In the ultra-competitive sports industry, few categories are underdeveloped. But experts say fitness walking is one of them.
“It’s an untapped market,” said Matt Powell, senior sports industry adviser at The NPD Group, which saw walking shoe sales jump 34% in 2021 compared to 2020, in addition to from a gain of 10% the previous year. “If someone came out and said, ‘This is the best walking shoe ever made and here’s why,’ I think we might have another shoe in the consumer’s closet.”
Like many outdoor fitness activities, participation in walking has skyrocketed during the pandemic, as Americans have taken to sidewalks and trails to get away from home and stay active while gyms are closed. .
According to the Sports & Fitness Industry Association, approximately 115.8 million Americans (ages 6 and older) have walked at least once in 2021. “By comparison, running and jogging are around 50 million,” said said SFIA President and CEO Tom Cove. “And the biggest team sport is basketball, with 27.1 million.”
Now, as everyday life returns to a more normal routine, the question is: will walkers continue to lace up?
Cove predicts that participation growth will start to decline, but not by much, for several contributing reasons. Above all, he explained, walking is still easily accessible, affordable and can be done with friends or individually. “Also, one of the issues that people are sleeping on is the digital connection,” Cove added. “The ability to listen to a podcast while you walk is huge for people, and the ability to track your steps for health or for competition. These trends in society are very supportive of walking.
This matches the findings of a recent study by Rockport and First Insight, which surveyed more than 1,700 adults about their walking habits as offices reopen. “We were really pleased to see that 60% of professionals still plan to take one to three walking breaks per week,” said Lisa Laich, chief marketing officer at The Rockport Group. “That number was higher than I expected.”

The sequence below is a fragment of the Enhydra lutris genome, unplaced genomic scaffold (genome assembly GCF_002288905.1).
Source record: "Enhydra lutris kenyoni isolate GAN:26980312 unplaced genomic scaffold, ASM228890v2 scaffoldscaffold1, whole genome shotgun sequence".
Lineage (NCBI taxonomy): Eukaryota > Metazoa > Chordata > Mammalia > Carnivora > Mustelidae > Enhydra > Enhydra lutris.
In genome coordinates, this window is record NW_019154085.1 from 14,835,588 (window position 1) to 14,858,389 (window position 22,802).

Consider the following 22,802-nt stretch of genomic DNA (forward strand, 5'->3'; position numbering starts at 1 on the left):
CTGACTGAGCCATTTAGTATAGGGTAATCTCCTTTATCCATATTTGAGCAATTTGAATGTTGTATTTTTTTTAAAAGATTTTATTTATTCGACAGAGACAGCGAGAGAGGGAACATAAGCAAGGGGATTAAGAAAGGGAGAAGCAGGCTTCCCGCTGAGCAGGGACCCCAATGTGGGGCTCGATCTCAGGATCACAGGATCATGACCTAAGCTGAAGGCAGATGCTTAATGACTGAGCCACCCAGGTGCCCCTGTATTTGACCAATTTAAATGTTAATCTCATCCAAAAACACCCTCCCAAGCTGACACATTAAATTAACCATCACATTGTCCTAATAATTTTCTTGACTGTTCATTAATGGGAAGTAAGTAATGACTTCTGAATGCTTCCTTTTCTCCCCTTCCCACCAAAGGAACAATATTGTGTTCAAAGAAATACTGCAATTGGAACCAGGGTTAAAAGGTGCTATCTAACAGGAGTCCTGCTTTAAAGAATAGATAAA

She noted another surprising finding that 74% expressed no concern about stepping away from their desk for a walk. “I think it speaks to the changes we’re going to see in the work week,” Laich said. “The pandemic has allowed us all to embrace some degree of flexibility, and we’re really seeing that more pronounced among the Gen Z and millennial age groups.”
With such prospects for walking, why aren’t there more shoe brands focusing on this activity?
Powell points to competing products. “A lot of people who walk for fitness wear running shoes because they’re much more readily available and they look a bit more stylish,” he said. As a result, some of the major sports players are largely ignoring the category, citing a lack of demand.
However, those who have established a strong position in the market find success. NPD found that the #1 walking shoe brand in the United States is Skechers, followed by Ryka, New Balance, Easy Spirit and Propet.
Skechers has invested heavily in the category. This year, she launched a new fitness walking collection with campaigns featuring Brooke Burke and NFL Hall of Famer Cris Carter. That helped push the company’s first-quarter revenue up 27% to a quarterly record $1.82 billion.
For Rockport, the brand responded to the recent boom by first re-releasing its iconic ProWalker 9000 shoe for men last year, then last month by launching the ProWalker Next sneaker for women. “It’s a great example of listening to the consumer, seeing where the consumer is in their mindset, and using Rockport’s expertise to develop a next-generation walking shoe,” said Laich. .
In terms of demographics, the march continues to lean heavily toward women — participation was 56% women compared to 44% men in 2020, according to SFIA — and for Powell, that represents an opportunity. “Brands are all saying, ‘we’re going to take on women’s business.’ Well, she buys walking shoes, so if you’re really thinking about doing women’s business, you should probably think about walking,” he said.
But the perception that walking is only for the elderly no longer holds. For 2020, SFIA found that adult participation was fairly evenly distributed. For example, 25-34 year olds accounted for 14.9% of total walkers, while the 65+ cohort accounted for 16.9%.
Cove noted that those percentages could change if young athletes choose to return to gyms for more varied fitness experiences. “But overall the numbers here are still huge,” he said.